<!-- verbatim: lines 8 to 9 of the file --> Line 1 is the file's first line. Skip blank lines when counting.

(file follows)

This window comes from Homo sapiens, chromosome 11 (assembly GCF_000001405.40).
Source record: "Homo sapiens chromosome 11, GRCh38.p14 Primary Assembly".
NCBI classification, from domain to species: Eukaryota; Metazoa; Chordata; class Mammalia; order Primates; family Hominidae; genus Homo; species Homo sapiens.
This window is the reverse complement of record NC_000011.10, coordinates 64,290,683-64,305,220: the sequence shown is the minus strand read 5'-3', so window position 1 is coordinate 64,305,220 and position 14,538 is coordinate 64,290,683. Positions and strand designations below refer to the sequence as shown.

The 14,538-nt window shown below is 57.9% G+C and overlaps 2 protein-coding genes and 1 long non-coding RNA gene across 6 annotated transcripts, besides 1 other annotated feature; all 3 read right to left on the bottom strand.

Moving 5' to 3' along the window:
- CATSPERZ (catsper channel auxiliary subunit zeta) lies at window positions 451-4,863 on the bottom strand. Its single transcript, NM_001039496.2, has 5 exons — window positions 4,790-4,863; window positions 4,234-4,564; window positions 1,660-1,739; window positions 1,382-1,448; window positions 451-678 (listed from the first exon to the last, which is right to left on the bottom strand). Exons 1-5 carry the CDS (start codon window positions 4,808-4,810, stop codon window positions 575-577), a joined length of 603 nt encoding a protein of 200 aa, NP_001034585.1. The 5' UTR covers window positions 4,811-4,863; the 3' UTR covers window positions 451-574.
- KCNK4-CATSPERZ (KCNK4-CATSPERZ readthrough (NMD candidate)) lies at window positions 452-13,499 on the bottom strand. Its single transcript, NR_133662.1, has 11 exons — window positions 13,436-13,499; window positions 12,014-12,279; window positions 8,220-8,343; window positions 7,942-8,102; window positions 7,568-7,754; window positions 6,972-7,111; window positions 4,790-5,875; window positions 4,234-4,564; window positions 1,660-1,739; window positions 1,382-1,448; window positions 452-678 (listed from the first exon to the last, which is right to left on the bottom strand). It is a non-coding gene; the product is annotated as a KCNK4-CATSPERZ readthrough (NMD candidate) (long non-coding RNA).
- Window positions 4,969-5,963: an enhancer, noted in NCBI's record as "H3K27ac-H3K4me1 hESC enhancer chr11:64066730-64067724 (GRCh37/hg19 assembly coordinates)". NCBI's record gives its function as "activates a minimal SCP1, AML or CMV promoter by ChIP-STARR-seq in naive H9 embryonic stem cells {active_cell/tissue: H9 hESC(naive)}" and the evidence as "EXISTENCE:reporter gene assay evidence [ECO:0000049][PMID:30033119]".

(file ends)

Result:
- KCNK4-CATSPERZ (KCNK4-CATSPERZ readthrough (NMD candidate)) lies at window positions 452-13,499 on the bottom strand. Its single transcript, NR_133662.1, has 11 exons — window positions 13,436-13,499; window positions 12,014-12,279; window positions 8,220-8,343; window positions 7,942-8,102; window positions 7,568-7,754; window positions 6,972-7,111; window positions 4,790-5,875; window positions 4,234-4,564; window positions 1,660-1,739; window positions 1,382-1,448; window positions 452-678 (listed from the first exon to the last, which is right to left on the bottom strand). It is a non-coding gene; the product is annotated as a KCNK4-CATSPERZ readthrough (NMD candidate) (long non-coding RNA).
- Window positions 4,969-5,963: an enhancer, noted in NCBI's record as "H3K27ac-H3K4me1 hESC enhancer chr11:64066730-64067724 (GRCh37/hg19 assembly coordinates)". NCBI's record gives its function as "activates a minimal SCP1, AML or CMV promoter by ChIP-STARR-seq in naive H9 embryonic stem cells {active_cell/tissue: H9 hESC(naive)}" and the evidence as "EXISTENCE:reporter gene assay evidence [ECO:0000049][PMID:30033119]".